In 2013, The American Journal of Clinical Nutrition reviewed the literature on the effect of eating breakfast and obesity rates. They noticed that the nutrition researchers regularly publish results showing an association between skipping breakfast and obesity. They came to the conclusion that the “power of breakfast is rooted on the misinterpreted research and biased studies. (1)” Many studies employ casual language while citing others’ results. Few randomized controlled trials exist. Many studies are funded by the food industry. Here’s a Kellogg funded article which they claim that eating cereal for breakfast is associated with being skinnier. And here’s another funded by the Quaker Oats Center of Excellence which showed that eating oatmeal or frosted cornflakes reduces weight and cholesterol.
Why Flawed Nutritional Studies Are So Common:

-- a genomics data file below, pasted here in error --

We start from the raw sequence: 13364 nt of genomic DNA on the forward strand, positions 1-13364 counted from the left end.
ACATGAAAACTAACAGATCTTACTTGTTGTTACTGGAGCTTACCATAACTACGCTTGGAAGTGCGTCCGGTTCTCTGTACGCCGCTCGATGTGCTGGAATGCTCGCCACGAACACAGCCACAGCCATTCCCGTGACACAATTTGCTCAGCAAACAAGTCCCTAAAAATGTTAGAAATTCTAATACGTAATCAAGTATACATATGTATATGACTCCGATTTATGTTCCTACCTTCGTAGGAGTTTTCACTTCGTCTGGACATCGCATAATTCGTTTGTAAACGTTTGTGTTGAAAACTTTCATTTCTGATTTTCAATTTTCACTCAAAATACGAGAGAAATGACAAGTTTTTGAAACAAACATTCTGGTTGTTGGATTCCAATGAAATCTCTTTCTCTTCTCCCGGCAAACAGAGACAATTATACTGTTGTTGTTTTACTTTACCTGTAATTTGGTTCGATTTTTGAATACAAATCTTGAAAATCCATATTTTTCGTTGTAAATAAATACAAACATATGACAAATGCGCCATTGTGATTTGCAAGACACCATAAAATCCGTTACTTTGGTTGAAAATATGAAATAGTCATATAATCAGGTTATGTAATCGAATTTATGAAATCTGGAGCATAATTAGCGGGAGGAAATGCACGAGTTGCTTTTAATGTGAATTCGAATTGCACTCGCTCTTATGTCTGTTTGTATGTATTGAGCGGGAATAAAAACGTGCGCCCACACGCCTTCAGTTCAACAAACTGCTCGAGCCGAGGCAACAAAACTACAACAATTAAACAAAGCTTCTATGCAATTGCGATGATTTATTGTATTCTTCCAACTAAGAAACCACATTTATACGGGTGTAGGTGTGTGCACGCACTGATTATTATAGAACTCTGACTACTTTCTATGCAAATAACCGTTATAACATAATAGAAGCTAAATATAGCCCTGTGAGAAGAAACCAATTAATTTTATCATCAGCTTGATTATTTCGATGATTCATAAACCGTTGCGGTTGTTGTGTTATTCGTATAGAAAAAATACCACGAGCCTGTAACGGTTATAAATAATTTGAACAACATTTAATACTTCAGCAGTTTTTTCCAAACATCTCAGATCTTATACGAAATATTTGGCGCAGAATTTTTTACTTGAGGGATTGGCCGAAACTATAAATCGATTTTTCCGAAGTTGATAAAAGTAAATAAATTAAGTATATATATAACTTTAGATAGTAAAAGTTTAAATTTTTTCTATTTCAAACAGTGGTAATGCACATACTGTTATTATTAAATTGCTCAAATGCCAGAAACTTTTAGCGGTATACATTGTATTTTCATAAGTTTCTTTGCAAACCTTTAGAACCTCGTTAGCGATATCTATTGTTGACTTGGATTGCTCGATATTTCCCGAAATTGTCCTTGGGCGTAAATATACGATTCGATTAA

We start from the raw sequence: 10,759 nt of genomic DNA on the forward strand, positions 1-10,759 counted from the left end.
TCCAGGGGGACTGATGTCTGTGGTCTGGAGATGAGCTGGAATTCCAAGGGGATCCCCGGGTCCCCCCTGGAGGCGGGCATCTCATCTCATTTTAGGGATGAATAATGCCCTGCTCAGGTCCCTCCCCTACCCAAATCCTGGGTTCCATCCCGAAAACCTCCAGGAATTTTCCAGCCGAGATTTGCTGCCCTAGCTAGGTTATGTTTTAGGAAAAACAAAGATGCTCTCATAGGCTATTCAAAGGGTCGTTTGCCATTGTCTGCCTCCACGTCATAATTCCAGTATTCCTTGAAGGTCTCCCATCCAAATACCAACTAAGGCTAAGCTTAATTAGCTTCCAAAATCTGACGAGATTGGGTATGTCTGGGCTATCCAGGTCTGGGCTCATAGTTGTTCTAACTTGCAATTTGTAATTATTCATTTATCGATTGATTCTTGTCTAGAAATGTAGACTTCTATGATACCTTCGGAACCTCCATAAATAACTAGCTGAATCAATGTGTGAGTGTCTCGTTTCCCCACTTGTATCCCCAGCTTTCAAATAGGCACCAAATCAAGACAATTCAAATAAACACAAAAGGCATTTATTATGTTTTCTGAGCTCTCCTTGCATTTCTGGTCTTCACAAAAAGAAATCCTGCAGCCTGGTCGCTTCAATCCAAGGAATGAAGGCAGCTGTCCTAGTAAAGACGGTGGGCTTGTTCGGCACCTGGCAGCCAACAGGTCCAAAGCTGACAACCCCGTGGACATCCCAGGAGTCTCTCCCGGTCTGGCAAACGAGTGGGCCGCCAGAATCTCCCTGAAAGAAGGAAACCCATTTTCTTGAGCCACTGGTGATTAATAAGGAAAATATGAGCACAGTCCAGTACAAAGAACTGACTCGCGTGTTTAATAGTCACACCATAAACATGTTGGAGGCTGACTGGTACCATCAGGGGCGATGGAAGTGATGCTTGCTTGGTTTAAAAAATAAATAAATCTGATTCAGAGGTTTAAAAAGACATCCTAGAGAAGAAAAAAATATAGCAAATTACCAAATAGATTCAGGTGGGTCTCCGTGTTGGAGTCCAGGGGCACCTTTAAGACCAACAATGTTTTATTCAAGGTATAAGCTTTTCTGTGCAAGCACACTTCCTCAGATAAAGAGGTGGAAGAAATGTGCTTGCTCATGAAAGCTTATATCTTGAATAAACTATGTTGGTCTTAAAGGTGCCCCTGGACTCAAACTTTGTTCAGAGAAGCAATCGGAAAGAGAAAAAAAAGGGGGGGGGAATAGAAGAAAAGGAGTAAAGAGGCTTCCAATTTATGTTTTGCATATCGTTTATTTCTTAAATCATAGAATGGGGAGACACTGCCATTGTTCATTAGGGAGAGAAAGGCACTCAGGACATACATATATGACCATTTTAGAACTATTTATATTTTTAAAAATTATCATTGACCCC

Nutritional studies that isolate one variable are extremely rare, and when they do, most of the time they have such a small sample size, they cannot infer anything about the overall community. In addition, nutrition research has an infamous history of ignoring results in an attempt to support pre-existing conclusions. Look at this article which shows the repercussions of calling out sugar as the source of our health problems.Dr. Yudkin , was persecuted for the next 40 years for claiming new information. Now, it is a positive thing that the scientific community isn’t jumping at every new hypothesis, but knowingly using misinformation to suppress his ideas are immoral.